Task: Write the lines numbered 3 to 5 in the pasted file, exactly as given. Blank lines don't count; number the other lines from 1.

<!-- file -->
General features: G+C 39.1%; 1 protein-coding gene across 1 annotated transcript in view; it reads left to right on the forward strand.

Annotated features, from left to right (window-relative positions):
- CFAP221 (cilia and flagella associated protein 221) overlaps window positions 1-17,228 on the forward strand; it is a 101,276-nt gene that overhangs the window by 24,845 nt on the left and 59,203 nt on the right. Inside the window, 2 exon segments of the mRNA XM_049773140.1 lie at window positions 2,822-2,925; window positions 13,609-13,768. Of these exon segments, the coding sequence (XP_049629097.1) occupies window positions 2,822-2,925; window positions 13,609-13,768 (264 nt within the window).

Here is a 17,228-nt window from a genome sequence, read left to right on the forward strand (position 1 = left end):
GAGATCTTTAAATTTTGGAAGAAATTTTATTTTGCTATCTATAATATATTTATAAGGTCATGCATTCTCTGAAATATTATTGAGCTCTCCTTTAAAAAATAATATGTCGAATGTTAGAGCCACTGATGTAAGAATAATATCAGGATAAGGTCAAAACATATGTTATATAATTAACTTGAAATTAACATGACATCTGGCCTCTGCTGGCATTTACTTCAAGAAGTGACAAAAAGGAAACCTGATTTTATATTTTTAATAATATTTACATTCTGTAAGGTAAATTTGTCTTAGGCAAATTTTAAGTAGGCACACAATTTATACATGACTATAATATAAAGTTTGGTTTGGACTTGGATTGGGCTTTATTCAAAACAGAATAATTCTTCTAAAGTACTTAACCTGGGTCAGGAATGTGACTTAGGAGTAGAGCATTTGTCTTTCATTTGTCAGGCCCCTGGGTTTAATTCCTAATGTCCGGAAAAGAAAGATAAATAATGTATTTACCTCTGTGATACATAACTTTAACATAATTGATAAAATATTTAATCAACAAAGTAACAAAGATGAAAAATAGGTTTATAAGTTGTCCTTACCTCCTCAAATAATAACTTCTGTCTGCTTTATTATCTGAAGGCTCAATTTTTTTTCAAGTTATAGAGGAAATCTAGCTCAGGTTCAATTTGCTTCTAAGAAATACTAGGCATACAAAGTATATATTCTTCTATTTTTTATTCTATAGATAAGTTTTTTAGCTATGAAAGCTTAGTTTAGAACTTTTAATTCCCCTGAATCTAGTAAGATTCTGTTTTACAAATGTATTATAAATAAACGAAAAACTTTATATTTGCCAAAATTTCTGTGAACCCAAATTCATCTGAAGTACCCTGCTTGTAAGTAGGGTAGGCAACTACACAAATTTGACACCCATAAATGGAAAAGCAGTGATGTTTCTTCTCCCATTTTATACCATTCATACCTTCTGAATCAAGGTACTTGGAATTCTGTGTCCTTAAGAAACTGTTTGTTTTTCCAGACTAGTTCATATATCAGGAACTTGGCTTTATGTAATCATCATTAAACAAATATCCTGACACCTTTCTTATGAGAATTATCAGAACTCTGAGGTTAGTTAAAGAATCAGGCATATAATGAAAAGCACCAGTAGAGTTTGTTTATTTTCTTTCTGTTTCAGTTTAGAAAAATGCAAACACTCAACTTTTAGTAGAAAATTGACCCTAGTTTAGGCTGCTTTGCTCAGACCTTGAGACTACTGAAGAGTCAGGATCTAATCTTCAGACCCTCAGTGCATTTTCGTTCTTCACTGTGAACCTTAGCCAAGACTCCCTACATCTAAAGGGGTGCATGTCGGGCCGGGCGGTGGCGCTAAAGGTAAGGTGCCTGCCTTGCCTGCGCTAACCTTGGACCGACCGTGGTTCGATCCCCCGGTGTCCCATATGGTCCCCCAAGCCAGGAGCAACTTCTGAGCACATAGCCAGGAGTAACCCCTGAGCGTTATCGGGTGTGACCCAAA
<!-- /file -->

- CFAP221 (cilia and flagella associated protein 221) overlaps window positions 1-17,228 on the forward strand; it is a 101,276-nt gene that overhangs the window by 24,845 nt on the left and 59,203 nt on the right. Inside the window, 2 exon segments of the mRNA XM_049773140.1 lie at window positions 2,822-2,925; window positions 13,609-13,768. Of these exon segments, the coding sequence (XP_049629097.1) occupies window positions 2,822-2,925; window positions 13,609-13,768 (264 nt within the window).

Here is a 17,228-nt window from a genome sequence, read left to right on the forward strand (position 1 = left end):
GAGATCTTTAAATTTTGGAAGAAATTTTATTTTGCTATCTATAATATATTTATAAGGTCATGCATTCTCTGAAATATTATTGAGCTCTCCTTTAAAAAATAATATGTCGAATGTTAGAGCCACTGATGTAAGAATAATATCAGGATAAGGTCAAAACATATGTTATATAATTAACTTGAAATTAACATGACATCTGGCCTCTGCTGGCATTTACTTCAAGAAGTGACAAAAAGGAAACCTGATTTTATATTTTTAATAATATTTACATTCTGTAAGGTAAATTTGTCTTAGGCAAATTTTAAGTAGGCACACAATTTATACATGACTATAATATAAAGTTTGGTTTGGACTTGGATTGGGCTTTATTCAAAACAGAATAATTCTTCTAAAGTACTTAACCTGGGTCAGGAATGTGACTTAGGAGTAGAGCATTTGTCTTTCATTTGTCAGGCCCCTGGGTTTAATTCCTAATGTCCGGAAAAGAAAGATAAATAATGTATTTACCTCTGTGATACATAACTTTAACATAATTGATAAAATATTTAATCAACAAAGTAACAAAGATGAAAAATAGGTTTATAAGTTGTCCTTACCTCCTCAAATAATAACTTCTGTCTGCTTTATTATCTGAAGGCTCAATTTTTTTTCAAGTTATAGAGGAAATCTAGCTCAGGTTCAATTTGCTTCTAAGAAATACTAGGCATACAAAGTATATATTCTTCTATTTTTTATTCTATAGATAAGTTTTTTAGCTATGAAAGCTTAGTTTAGAACTTTTAATTCCCCTGAATCTAGTAAGATTCTGTTTTACAAATGTATTATAAATAAACGAAAAACTTTATATTTGCCAAAATTTCTGTGAACCCAAATTCATCTGAAGTACCCTGCTTGTAAGTAGGGTAGGCAACTACACAAATTTGACACCCATAAATGGAAAAGCAGTGATGTTTCTTCTCCCATTTTATACCATTCATACCTTCTGAATCAAGGTACTTGGAATTCTGTGTCCTTAAGAAACTGTTTGTTTTTCCAGACTAGTTCATATATCAGGAACTTGGCTTTATGTAATCATCATTAAACAAATATCCTGACACCTTTCTTATGAGAATTATCAGAACTCTGAGGTTAGTTAAAGAATCAGGCATATAATGAAAAGCACCAGTAGAGTTTGTTTATTTTCTTTCTGTTTCAGTTTAGAAAAATGCAAACACTCAACTTTTAGTAGAAAATTGACCCTAGTTTAGGCTGCTTTGCTCAGACCTTGAGACTACTGAAGAGTCAGGATCTAATCTTCAGACCCTCAGTGCATTTTCGTTCTTCACTGTGAACCTTAGCCAAGACTCCCTACATCTAAAGGGGTGCATGTCGGGCCGGGCGGTGGCGCTAAAGGTAAGGTGCCTGCCTTGCCTGCGCTAACCTTGGACCGACCGTGGTTCGATCCCCCGGTGTCCCATATGGTCCCCCAAGCCAGGAGCAACTTCTGAGCACATAGCCAGGAGTAACCCCTGAGCGTTATCGGGTGTGACCCAAA